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This DoubleTree is one of Amsterdam’s largest and most-known hotels. Pros: Unbeatable ‘centraal’ location, plenty of food-and-beverage options and a rooftop deck that must be seen to be believed. Cons: Rooms were dated and basic, staff didn’t go the extra mile, and the check-in was a 24/7 sea of humanity.
Amsterdam is a charming European city year-round, but especially during summer. It has world-famous canals, picturesque leaning houses, tulips, windmills, coffee shops and a laid-back, liberal ‘live and let live’ attitude. I visit Amsterdam every year in summer, as it’s one of my absolute favourite cities in Europe, and I’ve stayed in various accommodations of various quality.
But recently, armed with Hilton Honors elite status, I was keen to try out one of the largest and well-known properties in the city.
I’ve seen dozens of DoubleTree hotels around the world and also thought of them as solid, four-star properties. Not jaw-dropping luxury but with all the reasonable comforts guests would want.
So how did my first DoubleTree stay go?
Late July is peak summer travel for Amsterdam, and accommodation is not cheap. Base rooms at the DoubleTree were priced at amounts more like the five-star properties in the Honors program like the Conrad Hotels.
The rate for a standard queen room was around 315 euros per night ($350), though these prices dropped significantly, down to 235 euros ($260). You could also redeem 59,000 Hilton Honors points per night for the same room.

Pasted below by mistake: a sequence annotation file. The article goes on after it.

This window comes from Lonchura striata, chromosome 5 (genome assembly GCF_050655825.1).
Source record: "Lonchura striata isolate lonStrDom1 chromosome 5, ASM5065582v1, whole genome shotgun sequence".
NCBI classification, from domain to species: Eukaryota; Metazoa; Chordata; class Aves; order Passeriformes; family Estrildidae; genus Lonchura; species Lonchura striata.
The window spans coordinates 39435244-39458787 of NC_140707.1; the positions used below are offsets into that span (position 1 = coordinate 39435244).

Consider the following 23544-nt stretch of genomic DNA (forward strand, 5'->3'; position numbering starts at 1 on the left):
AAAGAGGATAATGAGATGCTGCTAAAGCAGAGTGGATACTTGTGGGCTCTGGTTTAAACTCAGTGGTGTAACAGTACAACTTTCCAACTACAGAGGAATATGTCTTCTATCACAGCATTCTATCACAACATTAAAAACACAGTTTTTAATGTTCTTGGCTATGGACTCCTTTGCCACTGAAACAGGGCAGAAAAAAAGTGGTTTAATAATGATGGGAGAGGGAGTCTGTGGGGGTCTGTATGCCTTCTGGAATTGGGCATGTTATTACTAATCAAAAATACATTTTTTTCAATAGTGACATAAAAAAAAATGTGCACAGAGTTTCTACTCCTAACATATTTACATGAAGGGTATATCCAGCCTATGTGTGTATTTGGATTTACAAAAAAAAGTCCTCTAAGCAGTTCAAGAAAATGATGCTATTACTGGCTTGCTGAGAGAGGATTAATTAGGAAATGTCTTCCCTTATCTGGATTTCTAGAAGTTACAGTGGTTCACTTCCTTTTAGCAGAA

The hotel is named ‘Centraal’ because it’s directly next to the city’s central train station, Amsterdam Centraal. As you might have guessed, this means the hotel’s very central. I can’t think of a major hotel that has a better location in this city, given its proximity to train lines and the famous canals. There are trams just a few steps away from the hotel that could take you all over the city.
The city’s infamous red light district is a five-minute walk, yet the hotel is removed enough from all the action that it is completely safe and appropriate for families — you won’t witness anything unsavoury in the hotel or its vicinity.
The hotel is huge and imposing. Everyone here knew exactly where the DoubleTree was when I mentioned where I was staying. Locals also knew of it because of its rooftop.
I arrived fairly late at night in an Uber from Amsterdam Airport Schiphol (AMS). Even at this late hour, the lobby was packed with guests. This was a recurring theme throughout the entire stay — whether it was 1pm or 1am, there was a never-ending sea of people in the lobby all the time. While there were plenty of desks for staff to assist guests, the lack of anywhere to sit created a fairly chaotic atmosphere of people hanging around.
I joined the Honors members priority line and was quickly helped, first by being provided with a complimentary warm chocolate-chip cookie. This is a signature of the DoubleTree brand worldwide and was deliciously welcome after several hours traveling.
I was thanked for being a Hilton Honors member and was advised that, as a result of my Diamond status, had been upgraded from a basic queen room to a deluxe king room for the duration of my stay. I was also advised that I had access to the hotel’s executive lounge, as well as complimentary breakfast each morning, which could be taken either in the main restaurant or in the executive lounge.